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SK Stiftung Kultur in Cologne Presents 160 Works of Art Made by Joachim Brohm
Joachim Brohm, Ueno (B), 2006. © Joachim Brohm, VG Bild-Kunst, Bonn 2010.

COLOGNE.- The exhibition Joachim Brohm. COLOR features a total of around 160 exhibits from different sequences of photographs created in Germany, France, the United States, Portugal and Japan between 1980 and 2010. Among the works on show are a significant number of photographs that were realized alongside the artist's major groups of works but are now being displayed and published for the first time. Included in the presentation are the only surviving early prints of Joachim Brohm's photographs of allotments in the Ruhr region (1980) as well as selected images from the groups Ruhr (1980—1983), Küste (1981/82), Paradis (1982), Ruhrstadt (1988—1992), Ohio (1983—1984), Areal (1992—2002), Japan (2006) and Culatra (2008—).

Based for many years in Leipzig, where he teaches at and is director of the Hochschule für Graphik und Buchkunst (Academy of Visual Arts), Joachim Brohm (*1955) decided even as a student at the University of Essen to work with color photography. Unlike black-and-white photography, which had long been established as an international artistic medium, color photography barely had a toe-hold in Europe in the early 1980s. However, at the universities of Essen and Düsseldorf, it was discussed as a new form of expression — especially in the light of catalogues and monographs from the United States. Contact with Michael Schmidt and the internationally active circle of Berlin artists associated with him also proved inspirational for Joachim Brohm and extended his photographic and artistic environment. On graduating from Essen in 1983, he took the logical step of spending a year at the Ohio State University in Columbus, where he also studied under Allan Sekula and Jonathan Green. In Ohio, his aim was to follow the current American debate about photography from a 'front-row seat' and respond to it with a practical project of his own that would produce a special counterpart to the similarly inspired photographs he had made earlier in the Ruhr Region. His precursors were William Eggleston, William Christenberry, Stephen Shore and Joel Meyerowitz.

What Brohm describes in the photographs created during his student days in Ohio, however, is not so much the American dream, the land of unlimited opportunities, but a plain and morbid place that guarantees at best a middling existence. Human beings make only rare appearances. The photographs show thoroughfares, yards, parking lots and what looks like no-man's land. The artist was particularly taken with automobiles — but even they reflect the myth of freedom, adventure and horsepower only up to a point. They tend to be extensively used vehicles displaying the scars of age.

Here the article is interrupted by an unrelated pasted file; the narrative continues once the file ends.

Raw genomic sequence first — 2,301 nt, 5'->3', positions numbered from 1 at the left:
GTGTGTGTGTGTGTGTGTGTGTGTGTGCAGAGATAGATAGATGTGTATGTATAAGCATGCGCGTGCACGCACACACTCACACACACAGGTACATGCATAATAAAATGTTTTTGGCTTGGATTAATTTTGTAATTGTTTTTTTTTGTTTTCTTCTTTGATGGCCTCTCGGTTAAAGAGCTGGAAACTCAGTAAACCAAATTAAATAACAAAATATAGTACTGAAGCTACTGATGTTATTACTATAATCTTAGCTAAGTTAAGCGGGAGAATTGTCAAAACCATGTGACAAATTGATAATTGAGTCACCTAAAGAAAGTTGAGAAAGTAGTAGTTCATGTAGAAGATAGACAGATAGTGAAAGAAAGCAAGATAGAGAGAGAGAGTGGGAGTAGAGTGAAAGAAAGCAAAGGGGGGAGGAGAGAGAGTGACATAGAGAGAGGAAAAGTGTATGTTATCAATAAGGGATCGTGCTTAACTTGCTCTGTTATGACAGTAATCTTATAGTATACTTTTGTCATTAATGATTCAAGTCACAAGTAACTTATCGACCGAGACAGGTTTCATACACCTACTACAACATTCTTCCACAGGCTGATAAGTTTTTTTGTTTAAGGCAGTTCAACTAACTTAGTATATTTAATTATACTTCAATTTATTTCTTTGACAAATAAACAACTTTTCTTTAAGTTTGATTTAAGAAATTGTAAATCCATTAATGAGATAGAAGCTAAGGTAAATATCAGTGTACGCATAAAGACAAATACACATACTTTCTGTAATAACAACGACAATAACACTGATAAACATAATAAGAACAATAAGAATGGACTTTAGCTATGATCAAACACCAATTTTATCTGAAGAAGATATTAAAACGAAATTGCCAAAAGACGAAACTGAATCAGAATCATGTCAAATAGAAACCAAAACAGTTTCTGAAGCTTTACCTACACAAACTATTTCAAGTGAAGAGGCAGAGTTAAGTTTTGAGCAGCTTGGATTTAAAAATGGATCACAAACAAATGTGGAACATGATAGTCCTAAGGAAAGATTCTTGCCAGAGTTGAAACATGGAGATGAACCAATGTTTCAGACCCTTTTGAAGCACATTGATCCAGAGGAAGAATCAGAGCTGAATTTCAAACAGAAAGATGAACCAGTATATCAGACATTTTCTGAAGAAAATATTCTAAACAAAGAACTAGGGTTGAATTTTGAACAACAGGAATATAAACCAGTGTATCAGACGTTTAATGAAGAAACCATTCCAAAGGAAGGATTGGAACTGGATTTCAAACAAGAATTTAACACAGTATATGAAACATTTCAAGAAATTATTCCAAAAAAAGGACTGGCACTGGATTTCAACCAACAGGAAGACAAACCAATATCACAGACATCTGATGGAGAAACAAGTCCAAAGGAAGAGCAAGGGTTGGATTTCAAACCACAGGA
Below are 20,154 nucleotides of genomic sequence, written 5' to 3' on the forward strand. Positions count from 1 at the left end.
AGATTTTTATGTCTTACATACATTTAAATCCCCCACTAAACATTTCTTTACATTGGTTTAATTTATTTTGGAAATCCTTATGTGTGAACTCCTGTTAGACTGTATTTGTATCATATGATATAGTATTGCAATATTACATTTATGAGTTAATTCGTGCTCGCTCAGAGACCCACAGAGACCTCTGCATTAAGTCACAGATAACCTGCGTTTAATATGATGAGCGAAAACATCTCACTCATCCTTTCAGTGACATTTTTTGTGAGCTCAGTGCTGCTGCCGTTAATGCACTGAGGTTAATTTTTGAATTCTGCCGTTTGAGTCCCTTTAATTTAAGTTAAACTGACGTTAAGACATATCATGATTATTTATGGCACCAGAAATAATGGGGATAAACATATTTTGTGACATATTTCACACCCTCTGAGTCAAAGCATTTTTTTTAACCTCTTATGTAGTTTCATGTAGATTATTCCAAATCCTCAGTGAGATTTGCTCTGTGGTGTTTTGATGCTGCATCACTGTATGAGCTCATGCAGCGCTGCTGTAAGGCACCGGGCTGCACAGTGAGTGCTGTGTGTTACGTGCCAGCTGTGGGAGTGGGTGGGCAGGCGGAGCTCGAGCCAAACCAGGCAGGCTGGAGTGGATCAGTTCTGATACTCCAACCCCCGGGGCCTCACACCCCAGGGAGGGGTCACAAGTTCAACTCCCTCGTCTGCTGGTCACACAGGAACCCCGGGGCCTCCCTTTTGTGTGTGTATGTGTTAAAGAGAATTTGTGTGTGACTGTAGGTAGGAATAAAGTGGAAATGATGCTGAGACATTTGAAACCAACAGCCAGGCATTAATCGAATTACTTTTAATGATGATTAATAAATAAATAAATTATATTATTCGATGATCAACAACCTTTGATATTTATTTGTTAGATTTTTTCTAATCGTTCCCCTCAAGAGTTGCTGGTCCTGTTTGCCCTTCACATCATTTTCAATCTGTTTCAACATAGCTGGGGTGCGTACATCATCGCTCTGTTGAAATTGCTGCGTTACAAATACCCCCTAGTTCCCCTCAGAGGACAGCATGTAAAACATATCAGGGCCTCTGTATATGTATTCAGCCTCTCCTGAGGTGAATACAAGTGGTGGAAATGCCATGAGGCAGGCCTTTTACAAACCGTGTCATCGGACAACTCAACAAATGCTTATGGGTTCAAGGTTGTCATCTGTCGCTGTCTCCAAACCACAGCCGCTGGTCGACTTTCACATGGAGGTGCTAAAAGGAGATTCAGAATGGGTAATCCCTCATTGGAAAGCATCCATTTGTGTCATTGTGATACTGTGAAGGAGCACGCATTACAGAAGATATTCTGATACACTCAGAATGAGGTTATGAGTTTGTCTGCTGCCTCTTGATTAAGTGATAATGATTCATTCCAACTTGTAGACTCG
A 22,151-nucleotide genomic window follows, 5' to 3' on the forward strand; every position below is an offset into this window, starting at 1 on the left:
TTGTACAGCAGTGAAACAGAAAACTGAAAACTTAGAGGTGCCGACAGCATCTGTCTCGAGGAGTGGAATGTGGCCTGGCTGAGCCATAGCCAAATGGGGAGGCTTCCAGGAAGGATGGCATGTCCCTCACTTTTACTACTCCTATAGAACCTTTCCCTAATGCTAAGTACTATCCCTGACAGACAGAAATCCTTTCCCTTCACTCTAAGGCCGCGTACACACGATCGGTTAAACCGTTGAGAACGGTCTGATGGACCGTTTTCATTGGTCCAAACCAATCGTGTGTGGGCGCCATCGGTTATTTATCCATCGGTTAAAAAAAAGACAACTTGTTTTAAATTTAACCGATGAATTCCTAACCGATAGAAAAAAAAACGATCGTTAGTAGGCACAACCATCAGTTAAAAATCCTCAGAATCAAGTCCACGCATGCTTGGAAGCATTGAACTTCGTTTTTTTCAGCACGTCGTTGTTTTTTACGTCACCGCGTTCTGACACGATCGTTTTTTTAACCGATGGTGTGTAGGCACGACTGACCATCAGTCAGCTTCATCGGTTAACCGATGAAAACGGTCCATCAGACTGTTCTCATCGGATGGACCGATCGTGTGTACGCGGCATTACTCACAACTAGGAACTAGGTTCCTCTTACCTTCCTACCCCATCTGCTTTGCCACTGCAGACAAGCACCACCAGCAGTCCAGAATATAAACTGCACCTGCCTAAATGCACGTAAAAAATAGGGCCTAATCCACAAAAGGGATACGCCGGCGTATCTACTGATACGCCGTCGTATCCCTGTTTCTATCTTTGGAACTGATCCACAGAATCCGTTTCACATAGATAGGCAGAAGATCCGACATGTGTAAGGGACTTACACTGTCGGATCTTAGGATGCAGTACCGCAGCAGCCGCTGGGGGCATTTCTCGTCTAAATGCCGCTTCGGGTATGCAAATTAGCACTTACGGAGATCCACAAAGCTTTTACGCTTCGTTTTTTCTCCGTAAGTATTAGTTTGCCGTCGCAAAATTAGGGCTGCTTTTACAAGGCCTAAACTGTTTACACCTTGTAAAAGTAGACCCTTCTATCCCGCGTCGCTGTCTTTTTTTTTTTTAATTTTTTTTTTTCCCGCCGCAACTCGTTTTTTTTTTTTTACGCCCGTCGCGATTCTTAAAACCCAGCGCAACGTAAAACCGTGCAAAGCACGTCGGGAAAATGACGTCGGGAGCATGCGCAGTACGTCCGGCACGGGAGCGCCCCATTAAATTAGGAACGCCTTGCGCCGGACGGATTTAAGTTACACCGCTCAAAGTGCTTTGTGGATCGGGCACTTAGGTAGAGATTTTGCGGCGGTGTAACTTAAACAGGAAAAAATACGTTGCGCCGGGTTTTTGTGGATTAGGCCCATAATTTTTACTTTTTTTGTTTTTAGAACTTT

Reading the signs of the time — whether they be in personal design preferences or in sweeping changes in landscapes or the built environment — has been a matter of paramount importance for Joachim Brohm since the beginning of his career and runs like a thread even through the photographs made in the '80s and '90s in the Ruhr region. Included in that work were images that played a major role in establishing Brohm's reputation: unpretentious panoramas, urban fringe areas, views of vegetation, streets and structures, automobiles, tiny human figures captured in swimming pools and wasteland — rendered in a chromatic balance between restrained neutral hues and splashes of vividly luminous color.

While Joachim Brohm repeatedly trained his camera on trivial moments of urban life and almost imperceptible marks, imprints and legacies of overlapping lives, the photographic study Areal, which he realized between 1992 and 2002, offered a new and different opportunity to focus as a photographer on status quo phenomena and underlying processes. In hundreds of photographs, he documented the changing face of a site in the north of Munich, from its industrial origins to its re-birth as an office and residential development. But Brohm's phototopographic study is not primarily designed to depict the linear progress of construction. Rather, it tends to focus on parts of the site that, while being affected by the development plans, are transformed more by provisional arrangements.

The most recent project, on which Brohm was still working in spring 2010, started in 2008 on a small Portuguese island called Culatra. Brohm found the place perfect for his artistic work — neither an exclusive idyll nor a magnet for mass tourism. Culatra also displays quirky, austere traces of modest occupancy; signs of weathering and age, rudimentary embellishments and repairs are found everywhere. Brohm follows the flow of time.

It becomes clear that, even early on, Joachim Brohm created the right photographic images at the right time — images that would prove a pioneering achievement in the context of a virulent debate over the status of photography in art. His work became a vehicle for an understanding of art — prevalent since the 1970s — that made a young generation of artists connect the visual possibilities of color photography with a newly defined "everyday cultural landscape". At the same time, Brohm's constantly expanding sequences of photographs also show how important the medium and the artist's archive have become as reflectors of day-to-day existence, challenging him to keep developing and reviewing them in the light of changes in the reality of our lives.

With the exception of a number of works from the collection of Die Photographische Sammlung/SK Stiftung Kultur, Cologne, the exhibits are on loan from the artist, Niedersächsische Sparkassenstiftung, Hanover, Galerie Michael Wiesehöfer, Cologne, and a private collection. Our special thanks go to those who made them available.

Joachim Brohm | SK Stiftung Kultur | "COLOR" |

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